It is that time of the year that we are seeing lots of produce ready for harvest in our gardens, community gardens or farmers markets. Knowing the proper canning method and equipment needed to preserve the produce for your family is important.
When putting food up using a canning method there are some specific types of tools and equipment that you will need:
- You do not need a special piece of equipment to preserve jams, jellies, pickles, or canned fruit.
- You will need a large stockpot with a tight-fitting lid.
- The stockpot must be deep enough to accommodate a rack underneath the jars and have room for 1 to 2 inches of boiling water above the jars.
- If you are using an electric stove the bottom of the stockpot must have a flat smooth surface.
- Pressure canners come in 2 variety’s: dial gauge and weighted.
- Dial gauge canners should be tested before their first use and yearly for accuracy.
- Pressure canners must be large enough to hold 4-quart jars.
- Pressure canners are used to preserve vegetables, beans, fish, and meat.
- A rack sits on the bottom of your canner for your jars to sit on.
- This allows the water to boil without moving the jars.
- You can purchase a dedicated rack or fashion one from your own canning rings.
- Mason jars are preferred with a two-part lid system.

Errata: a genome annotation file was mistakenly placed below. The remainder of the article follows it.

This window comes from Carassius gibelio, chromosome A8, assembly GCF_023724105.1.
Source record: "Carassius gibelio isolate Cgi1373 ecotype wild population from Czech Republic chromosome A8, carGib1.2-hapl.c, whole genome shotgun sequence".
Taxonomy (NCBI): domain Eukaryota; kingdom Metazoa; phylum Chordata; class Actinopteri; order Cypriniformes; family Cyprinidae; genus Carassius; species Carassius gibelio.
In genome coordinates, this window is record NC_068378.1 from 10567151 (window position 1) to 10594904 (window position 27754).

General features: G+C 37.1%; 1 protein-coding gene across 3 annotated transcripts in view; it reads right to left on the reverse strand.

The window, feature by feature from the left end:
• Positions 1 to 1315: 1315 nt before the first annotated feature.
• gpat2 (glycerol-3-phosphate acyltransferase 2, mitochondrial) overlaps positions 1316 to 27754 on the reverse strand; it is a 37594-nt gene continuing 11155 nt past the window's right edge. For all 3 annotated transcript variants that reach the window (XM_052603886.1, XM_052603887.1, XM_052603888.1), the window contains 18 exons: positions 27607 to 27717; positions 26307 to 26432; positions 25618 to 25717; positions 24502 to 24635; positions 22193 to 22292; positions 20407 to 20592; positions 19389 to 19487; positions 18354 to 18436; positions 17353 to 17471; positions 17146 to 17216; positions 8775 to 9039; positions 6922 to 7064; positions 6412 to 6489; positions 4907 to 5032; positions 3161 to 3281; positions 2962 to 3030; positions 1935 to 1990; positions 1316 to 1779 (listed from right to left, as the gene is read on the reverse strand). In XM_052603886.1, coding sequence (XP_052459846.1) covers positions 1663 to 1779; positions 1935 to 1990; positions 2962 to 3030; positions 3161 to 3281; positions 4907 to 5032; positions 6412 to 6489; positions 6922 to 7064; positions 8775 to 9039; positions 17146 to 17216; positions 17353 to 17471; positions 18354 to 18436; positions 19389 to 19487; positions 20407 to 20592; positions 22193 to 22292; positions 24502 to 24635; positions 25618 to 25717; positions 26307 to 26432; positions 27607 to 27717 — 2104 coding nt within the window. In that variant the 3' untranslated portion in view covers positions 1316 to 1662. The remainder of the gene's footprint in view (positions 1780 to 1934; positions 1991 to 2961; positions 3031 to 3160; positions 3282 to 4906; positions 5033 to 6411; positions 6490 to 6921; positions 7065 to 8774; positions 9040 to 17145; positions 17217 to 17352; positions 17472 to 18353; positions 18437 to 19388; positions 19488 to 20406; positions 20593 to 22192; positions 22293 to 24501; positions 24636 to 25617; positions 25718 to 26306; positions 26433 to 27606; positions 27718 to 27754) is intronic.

- Jars may be reused if they are clean and free from cracks or chips.
- Lids and Rings
- It is recommended to use a two-part lid system that includes a ring and a self-sealing lid.
- The self-sealing lids can only be used one time for processing.
- The ring or screw bands can be used repeatedly if they are not dented, deformed or rusty.
- Jar Lifter is a tool that is dedicated to grasping jars, moving jars in and out of boiling water.
- Funnel is used to put produce into the canning jars.
- Bubble Freer is used to remove the air bubbles from the produce in the jar.
- Ruler or plastic head space tool for accurately measuring headspace
Tested recipes are canning recipes from trusted resources that have been properly tested for safety. These tested recipes provide adjustments needed for high altitude/elevation. Some sources for tested recipes are the National Center for Home Food Preservation, Preserve Smart, So Easy to Preserve or the Ball Blue Book. You can also contact your local Extension Office for assistance in locating a tested recipe or to ask about more questions about food preservation.